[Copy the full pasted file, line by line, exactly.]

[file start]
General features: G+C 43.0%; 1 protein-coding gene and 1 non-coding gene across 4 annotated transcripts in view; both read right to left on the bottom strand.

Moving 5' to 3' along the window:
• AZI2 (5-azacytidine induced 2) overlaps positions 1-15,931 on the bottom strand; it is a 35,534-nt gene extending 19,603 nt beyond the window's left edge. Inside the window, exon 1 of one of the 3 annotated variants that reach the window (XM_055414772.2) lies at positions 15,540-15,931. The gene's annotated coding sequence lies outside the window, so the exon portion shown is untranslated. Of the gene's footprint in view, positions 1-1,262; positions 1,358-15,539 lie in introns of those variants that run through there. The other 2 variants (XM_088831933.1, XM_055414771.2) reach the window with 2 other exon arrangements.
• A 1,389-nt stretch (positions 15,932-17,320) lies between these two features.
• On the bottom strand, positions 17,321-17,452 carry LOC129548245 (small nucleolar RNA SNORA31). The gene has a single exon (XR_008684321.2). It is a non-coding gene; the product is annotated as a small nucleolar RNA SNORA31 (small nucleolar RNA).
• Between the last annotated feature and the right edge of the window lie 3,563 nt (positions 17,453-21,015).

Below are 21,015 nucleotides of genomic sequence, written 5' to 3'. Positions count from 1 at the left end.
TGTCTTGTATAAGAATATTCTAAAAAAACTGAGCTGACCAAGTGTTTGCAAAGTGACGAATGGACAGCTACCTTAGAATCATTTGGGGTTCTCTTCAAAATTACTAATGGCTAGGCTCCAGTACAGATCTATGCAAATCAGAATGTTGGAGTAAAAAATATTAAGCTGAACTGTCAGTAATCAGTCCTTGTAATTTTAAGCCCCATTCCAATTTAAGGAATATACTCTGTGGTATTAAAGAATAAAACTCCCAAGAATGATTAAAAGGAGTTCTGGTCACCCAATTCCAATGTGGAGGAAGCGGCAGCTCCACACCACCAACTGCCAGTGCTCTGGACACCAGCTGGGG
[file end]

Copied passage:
General features: G+C 43.0%; 1 protein-coding gene and 1 non-coding gene across 4 annotated transcripts in view; both read right to left on the bottom strand.

Moving 5' to 3' along the window:
• AZI2 (5-azacytidine induced 2) overlaps positions 1-15,931 on the bottom strand; it is a 35,534-nt gene extending 19,603 nt beyond the window's left edge. Inside the window, exon 1 of one of the 3 annotated variants that reach the window (XM_055414772.2) lies at positions 15,540-15,931. The gene's annotated coding sequence lies outside the window, so the exon portion shown is untranslated. Of the gene's footprint in view, positions 1-1,262; positions 1,358-15,539 lie in introns of those variants that run through there. The other 2 variants (XM_088831933.1, XM_055414771.2) reach the window with 2 other exon arrangements.
• A 1,389-nt stretch (positions 15,932-17,320) lies between these two features.
• On the bottom strand, positions 17,321-17,452 carry LOC129548245 (small nucleolar RNA SNORA31). The gene has a single exon (XR_008684321.2). It is a non-coding gene; the product is annotated as a small nucleolar RNA SNORA31 (small nucleolar RNA).
• Between the last annotated feature and the right edge of the window lie 3,563 nt (positions 17,453-21,015).

Below are 21,015 nucleotides of genomic sequence, written 5' to 3'. Positions count from 1 at the left end.
TGTCTTGTATAAGAATATTCTAAAAAAACTGAGCTGACCAAGTGTTTGCAAAGTGACGAATGGACAGCTACCTTAGAATCATTTGGGGTTCTCTTCAAAATTACTAATGGCTAGGCTCCAGTACAGATCTATGCAAATCAGAATGTTGGAGTAAAAAATATTAAGCTGAACTGTCAGTAATCAGTCCTTGTAATTTTAAGCCCCATTCCAATTTAAGGAATATACTCTGTGGTATTAAAGAATAAAACTCCCAAGAATGATTAAAAGGAGTTCTGGTCACCCAATTCCAATGTGGAGGAAGCGGCAGCTCCACACCACCAACTGCCAGTGCTCTGGACACCAGCTGGGG